Studying the Earth system from space
The Tandem-L missionTandem-L is a DLR proposal for a highly innovative satellite mission for the global observation of dynamic processes on Earth’s surface with unprecedented precision and resolution. Its novel imaging techniques and high data recording capacity would enable Tandem-L to provide information that is urgently needed to answer cutting-edge scientific questions regarding Earth's bio-, geo-, cryo- and hydrospheres. Tandem-L would contribute decisively to a better understanding of the Earth system and its dynamics.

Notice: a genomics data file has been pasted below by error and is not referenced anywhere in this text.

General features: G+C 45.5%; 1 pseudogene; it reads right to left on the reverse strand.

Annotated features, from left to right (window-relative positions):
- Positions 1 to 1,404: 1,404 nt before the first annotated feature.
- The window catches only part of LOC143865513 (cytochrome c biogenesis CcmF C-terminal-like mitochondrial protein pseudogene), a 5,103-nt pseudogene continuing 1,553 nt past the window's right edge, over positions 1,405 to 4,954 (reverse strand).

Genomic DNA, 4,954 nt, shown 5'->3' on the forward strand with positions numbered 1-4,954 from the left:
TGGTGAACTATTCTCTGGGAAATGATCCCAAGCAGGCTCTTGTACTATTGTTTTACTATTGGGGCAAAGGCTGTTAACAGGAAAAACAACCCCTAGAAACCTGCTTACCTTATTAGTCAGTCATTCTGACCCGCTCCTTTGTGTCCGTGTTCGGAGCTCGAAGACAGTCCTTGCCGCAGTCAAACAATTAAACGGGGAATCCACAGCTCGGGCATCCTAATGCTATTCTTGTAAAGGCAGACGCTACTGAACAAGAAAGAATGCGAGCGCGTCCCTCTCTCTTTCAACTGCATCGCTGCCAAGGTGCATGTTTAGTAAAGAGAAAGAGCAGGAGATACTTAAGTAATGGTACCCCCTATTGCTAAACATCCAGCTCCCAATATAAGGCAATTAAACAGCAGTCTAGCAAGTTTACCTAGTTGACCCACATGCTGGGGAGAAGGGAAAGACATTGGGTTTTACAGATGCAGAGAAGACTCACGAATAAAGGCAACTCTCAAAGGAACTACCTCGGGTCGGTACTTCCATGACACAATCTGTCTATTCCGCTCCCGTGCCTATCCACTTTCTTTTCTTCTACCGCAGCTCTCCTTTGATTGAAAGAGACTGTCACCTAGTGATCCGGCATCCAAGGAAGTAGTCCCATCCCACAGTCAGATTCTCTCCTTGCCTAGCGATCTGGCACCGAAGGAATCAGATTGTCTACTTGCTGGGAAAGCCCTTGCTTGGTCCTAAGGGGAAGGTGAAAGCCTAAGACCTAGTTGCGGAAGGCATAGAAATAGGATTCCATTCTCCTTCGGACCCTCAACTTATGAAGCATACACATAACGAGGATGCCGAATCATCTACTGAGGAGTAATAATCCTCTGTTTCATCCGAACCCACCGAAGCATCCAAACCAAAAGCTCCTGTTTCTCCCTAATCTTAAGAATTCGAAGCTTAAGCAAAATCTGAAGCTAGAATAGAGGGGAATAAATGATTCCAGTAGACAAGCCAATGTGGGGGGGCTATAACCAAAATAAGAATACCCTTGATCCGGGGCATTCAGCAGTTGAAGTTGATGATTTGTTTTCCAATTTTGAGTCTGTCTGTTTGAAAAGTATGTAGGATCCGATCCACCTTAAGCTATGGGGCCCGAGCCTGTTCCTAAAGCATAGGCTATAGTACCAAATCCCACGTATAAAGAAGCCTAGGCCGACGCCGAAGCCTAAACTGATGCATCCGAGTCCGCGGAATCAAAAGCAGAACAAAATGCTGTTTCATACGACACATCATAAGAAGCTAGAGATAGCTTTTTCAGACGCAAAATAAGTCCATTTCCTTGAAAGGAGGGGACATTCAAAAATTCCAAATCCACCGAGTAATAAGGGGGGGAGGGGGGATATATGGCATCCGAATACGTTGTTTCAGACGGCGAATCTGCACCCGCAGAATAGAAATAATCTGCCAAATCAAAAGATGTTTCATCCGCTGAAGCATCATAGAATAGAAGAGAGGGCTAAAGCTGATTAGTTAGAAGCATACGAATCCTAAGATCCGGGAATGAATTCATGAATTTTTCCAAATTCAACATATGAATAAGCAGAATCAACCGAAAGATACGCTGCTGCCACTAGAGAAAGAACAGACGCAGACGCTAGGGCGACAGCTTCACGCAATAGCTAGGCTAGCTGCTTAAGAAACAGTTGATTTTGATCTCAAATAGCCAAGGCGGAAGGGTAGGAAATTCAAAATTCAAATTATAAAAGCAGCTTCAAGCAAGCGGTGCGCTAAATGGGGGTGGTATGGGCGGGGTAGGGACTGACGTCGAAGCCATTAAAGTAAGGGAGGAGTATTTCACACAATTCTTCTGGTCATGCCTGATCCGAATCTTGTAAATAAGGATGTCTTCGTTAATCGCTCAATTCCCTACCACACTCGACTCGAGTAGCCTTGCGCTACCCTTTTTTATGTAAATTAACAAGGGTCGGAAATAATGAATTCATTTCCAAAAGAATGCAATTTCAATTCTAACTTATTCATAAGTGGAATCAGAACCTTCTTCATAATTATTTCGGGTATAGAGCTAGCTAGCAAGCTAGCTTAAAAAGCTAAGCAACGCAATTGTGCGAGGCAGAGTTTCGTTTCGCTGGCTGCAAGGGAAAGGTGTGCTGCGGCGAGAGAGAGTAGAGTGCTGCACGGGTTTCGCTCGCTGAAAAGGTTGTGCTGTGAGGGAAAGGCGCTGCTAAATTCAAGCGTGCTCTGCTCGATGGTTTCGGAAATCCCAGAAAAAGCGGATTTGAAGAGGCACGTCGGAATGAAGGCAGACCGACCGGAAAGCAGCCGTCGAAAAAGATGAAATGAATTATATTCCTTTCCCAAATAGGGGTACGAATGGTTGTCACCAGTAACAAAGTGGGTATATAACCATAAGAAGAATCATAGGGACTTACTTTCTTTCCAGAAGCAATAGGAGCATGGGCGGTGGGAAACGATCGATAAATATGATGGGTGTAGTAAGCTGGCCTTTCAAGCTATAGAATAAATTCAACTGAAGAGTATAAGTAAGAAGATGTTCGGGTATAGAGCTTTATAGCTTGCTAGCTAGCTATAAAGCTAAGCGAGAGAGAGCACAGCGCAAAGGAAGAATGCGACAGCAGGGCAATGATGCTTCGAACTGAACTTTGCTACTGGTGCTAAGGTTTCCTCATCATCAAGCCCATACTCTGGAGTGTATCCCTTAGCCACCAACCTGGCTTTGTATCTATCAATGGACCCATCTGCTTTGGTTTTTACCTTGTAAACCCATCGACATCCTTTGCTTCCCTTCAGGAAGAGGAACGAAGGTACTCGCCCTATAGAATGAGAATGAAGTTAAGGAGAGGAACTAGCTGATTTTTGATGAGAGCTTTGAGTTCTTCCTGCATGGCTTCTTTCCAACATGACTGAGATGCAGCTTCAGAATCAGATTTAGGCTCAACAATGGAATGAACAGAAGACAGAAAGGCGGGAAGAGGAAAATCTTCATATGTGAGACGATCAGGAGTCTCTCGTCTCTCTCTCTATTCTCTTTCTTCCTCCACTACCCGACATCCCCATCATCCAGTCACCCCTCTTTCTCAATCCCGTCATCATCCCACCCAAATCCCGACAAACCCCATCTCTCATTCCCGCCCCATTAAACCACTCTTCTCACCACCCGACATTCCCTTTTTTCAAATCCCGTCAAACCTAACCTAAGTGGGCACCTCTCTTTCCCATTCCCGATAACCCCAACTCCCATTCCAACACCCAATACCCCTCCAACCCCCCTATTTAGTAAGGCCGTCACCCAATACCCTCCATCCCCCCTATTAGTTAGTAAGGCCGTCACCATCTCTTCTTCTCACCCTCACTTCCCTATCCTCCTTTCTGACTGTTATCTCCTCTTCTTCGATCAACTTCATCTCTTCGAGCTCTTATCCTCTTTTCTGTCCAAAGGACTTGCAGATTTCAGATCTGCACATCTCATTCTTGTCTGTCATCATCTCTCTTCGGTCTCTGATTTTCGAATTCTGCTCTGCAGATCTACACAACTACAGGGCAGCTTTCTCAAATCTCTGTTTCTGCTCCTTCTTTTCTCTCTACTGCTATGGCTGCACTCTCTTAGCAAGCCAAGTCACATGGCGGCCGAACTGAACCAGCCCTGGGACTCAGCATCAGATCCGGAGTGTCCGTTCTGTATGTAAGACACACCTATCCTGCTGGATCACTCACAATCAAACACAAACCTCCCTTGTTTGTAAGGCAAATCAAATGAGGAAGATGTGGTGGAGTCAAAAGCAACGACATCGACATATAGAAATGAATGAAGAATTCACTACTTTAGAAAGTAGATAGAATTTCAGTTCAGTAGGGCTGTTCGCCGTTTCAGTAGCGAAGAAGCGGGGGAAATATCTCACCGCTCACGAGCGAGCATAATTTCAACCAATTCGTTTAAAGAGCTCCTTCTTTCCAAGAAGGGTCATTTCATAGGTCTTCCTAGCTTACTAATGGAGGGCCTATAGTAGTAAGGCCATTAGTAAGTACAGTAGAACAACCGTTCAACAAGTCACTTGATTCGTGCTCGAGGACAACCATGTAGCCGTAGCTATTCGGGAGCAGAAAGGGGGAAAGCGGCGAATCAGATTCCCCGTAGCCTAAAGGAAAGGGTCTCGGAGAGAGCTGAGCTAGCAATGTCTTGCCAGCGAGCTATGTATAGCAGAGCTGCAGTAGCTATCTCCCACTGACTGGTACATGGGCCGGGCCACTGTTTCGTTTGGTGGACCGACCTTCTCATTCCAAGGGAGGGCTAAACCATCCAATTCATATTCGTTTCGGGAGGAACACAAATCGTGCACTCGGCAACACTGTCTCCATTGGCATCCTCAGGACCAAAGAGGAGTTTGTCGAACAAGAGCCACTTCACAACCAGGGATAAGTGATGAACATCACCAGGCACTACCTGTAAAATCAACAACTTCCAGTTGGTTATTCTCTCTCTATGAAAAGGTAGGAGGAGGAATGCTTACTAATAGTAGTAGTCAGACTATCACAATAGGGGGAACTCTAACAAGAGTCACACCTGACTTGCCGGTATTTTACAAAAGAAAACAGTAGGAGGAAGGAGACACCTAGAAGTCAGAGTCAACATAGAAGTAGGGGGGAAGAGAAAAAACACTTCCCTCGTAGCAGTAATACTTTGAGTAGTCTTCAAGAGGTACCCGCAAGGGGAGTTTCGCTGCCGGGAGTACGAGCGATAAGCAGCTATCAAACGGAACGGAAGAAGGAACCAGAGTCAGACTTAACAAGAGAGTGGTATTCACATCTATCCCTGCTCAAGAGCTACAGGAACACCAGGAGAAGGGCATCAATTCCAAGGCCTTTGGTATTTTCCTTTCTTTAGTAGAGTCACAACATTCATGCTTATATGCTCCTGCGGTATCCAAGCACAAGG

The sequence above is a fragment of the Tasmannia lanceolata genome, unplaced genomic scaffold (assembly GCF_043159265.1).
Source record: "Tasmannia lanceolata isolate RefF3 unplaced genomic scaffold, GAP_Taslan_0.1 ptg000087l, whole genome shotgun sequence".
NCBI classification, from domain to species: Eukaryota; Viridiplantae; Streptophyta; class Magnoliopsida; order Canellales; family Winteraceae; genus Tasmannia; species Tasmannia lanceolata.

TanDEM-X elevation model – brittle ice shelf of the Thwaites GlacierTanDEM-X elevation model from 15 July 2014 over the ice shelf of Thwaites Glacier in the West Antarctic. The detached icebergs in the sea ice are clearly visible.
Satellite twins TerraSAR-X and TanDEM-XThe satellite twins TerraSAR-X and TanDEM-X fly in close formation – sometimes separated by only a few hundred metres – and thus acquire data for digital elevation models.
The German environmental satellite EnMAP is ready for its mission in spaceThe German environmental satellite EnMAP (Environmental Mapping and Analysis Program), which was developed and built in Germany on behalf of the German Space Agency at DLR with funding from the Federal Ministry of Economic Affairs and Climate Action (BMWK), is ready for launch.